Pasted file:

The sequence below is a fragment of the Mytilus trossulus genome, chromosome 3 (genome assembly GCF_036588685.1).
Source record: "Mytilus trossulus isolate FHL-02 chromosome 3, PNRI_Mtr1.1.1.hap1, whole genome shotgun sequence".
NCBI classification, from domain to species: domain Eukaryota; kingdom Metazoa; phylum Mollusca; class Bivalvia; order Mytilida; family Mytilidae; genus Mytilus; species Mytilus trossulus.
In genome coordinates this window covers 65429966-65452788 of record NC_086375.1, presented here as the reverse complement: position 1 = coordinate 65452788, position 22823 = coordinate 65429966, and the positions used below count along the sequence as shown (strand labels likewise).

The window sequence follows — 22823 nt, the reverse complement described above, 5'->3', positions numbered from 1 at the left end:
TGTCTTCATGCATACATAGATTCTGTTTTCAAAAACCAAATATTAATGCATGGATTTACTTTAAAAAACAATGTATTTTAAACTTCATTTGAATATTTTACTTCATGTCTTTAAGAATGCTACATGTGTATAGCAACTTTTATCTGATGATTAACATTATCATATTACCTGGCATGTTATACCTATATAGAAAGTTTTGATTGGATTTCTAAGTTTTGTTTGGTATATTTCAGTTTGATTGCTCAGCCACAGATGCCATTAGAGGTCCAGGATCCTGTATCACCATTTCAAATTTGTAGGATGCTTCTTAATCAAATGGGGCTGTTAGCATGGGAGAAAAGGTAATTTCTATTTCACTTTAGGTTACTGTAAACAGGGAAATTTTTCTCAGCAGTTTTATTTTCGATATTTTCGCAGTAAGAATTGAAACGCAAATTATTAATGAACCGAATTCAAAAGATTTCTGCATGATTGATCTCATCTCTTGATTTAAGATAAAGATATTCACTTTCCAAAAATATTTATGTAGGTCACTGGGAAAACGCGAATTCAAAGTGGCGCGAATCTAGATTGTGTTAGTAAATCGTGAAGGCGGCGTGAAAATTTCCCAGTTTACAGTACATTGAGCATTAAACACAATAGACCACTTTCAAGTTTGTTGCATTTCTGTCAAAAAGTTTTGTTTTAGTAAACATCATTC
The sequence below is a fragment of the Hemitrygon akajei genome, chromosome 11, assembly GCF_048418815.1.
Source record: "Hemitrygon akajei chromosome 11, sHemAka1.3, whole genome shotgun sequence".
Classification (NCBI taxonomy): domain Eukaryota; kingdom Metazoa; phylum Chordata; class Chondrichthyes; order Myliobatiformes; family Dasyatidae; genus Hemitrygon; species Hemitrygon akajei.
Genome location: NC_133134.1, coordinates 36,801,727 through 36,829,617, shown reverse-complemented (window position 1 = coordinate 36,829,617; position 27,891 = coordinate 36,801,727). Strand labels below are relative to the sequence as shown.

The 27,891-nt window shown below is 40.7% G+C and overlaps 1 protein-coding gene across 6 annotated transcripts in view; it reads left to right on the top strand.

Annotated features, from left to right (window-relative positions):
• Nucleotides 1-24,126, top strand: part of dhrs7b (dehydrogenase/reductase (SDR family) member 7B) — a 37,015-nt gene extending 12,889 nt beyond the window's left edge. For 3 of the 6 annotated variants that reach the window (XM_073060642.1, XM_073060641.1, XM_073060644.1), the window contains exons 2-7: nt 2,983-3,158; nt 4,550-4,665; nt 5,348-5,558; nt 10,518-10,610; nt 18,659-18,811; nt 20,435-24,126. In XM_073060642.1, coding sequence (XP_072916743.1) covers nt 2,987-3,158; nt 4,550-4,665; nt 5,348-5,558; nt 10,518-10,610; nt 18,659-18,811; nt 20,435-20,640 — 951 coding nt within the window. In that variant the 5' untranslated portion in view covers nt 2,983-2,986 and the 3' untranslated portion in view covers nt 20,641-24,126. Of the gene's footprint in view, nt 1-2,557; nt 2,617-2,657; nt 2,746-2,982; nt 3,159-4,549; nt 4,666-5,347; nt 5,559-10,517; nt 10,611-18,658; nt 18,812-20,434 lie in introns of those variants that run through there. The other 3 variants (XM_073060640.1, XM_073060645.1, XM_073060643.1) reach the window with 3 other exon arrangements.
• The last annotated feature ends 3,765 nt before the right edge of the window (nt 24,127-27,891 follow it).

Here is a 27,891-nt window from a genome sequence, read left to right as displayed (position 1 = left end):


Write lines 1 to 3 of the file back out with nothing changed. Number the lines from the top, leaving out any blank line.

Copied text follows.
The sequence below is a fragment of the Mytilus trossulus genome, chromosome 3 (genome assembly GCF_036588685.1).
Source record: "Mytilus trossulus isolate FHL-02 chromosome 3, PNRI_Mtr1.1.1.hap1, whole genome shotgun sequence".
NCBI classification, from domain to species: domain Eukaryota; kingdom Metazoa; phylum Mollusca; class Bivalvia; order Mytilida; family Mytilidae; genus Mytilus; species Mytilus trossulus.